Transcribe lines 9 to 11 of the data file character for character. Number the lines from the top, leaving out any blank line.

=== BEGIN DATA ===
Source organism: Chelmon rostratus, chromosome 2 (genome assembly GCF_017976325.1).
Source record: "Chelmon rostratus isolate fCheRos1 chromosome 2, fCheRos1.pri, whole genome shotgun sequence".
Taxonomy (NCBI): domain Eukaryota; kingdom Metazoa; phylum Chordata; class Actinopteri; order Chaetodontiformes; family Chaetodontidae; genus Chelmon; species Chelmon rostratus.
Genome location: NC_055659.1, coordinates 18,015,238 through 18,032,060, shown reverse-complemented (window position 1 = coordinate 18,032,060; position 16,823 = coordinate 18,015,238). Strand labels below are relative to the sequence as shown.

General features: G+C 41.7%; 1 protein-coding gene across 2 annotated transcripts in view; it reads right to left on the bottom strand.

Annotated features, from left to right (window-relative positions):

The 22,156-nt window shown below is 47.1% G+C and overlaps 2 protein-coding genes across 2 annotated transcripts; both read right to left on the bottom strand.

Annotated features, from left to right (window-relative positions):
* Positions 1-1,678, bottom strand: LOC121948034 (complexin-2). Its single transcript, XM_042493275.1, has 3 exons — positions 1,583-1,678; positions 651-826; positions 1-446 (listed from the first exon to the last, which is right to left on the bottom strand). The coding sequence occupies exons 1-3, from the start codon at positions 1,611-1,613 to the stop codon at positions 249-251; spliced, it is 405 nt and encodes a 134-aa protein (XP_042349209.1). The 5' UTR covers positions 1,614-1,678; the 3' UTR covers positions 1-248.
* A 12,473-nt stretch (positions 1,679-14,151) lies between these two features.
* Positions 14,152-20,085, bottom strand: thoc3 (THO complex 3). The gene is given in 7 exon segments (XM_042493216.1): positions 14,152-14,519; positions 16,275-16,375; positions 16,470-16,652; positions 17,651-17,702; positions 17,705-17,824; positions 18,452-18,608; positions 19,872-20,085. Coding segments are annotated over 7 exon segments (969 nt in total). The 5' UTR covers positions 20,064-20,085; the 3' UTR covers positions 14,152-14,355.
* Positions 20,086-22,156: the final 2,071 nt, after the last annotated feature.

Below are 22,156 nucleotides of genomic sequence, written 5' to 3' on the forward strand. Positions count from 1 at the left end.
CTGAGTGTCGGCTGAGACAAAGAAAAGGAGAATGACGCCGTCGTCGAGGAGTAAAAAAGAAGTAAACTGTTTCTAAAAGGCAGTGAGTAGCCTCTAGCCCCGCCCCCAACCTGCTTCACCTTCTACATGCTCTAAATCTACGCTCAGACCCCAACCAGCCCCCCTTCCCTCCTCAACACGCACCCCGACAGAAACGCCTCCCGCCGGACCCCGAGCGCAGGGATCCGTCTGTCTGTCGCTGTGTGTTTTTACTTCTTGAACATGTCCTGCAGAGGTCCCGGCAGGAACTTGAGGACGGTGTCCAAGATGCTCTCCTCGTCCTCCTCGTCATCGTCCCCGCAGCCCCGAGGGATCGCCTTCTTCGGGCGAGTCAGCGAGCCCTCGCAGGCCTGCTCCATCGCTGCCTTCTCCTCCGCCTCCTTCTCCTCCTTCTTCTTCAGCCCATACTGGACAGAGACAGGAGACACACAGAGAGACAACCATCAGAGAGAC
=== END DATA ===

* Positions 1-1,678, bottom strand: LOC121948034 (complexin-2). Its single transcript, XM_042493275.1, has 3 exons — positions 1,583-1,678; positions 651-826; positions 1-446 (listed from the first exon to the last, which is right to left on the bottom strand). The coding sequence occupies exons 1-3, from the start codon at positions 1,611-1,613 to the stop codon at positions 249-251; spliced, it is 405 nt and encodes a 134-aa protein (XP_042349209.1). The 5' UTR covers positions 1,614-1,678; the 3' UTR covers positions 1-248.
* A 12,473-nt stretch (positions 1,679-14,151) lies between these two features.
* Positions 14,152-20,085, bottom strand: thoc3 (THO complex 3). The gene is given in 7 exon segments (XM_042493216.1): positions 14,152-14,519; positions 16,275-16,375; positions 16,470-16,652; positions 17,651-17,702; positions 17,705-17,824; positions 18,452-18,608; positions 19,872-20,085. Coding segments are annotated over 7 exon segments (969 nt in total). The 5' UTR covers positions 20,064-20,085; the 3' UTR covers positions 14,152-14,355.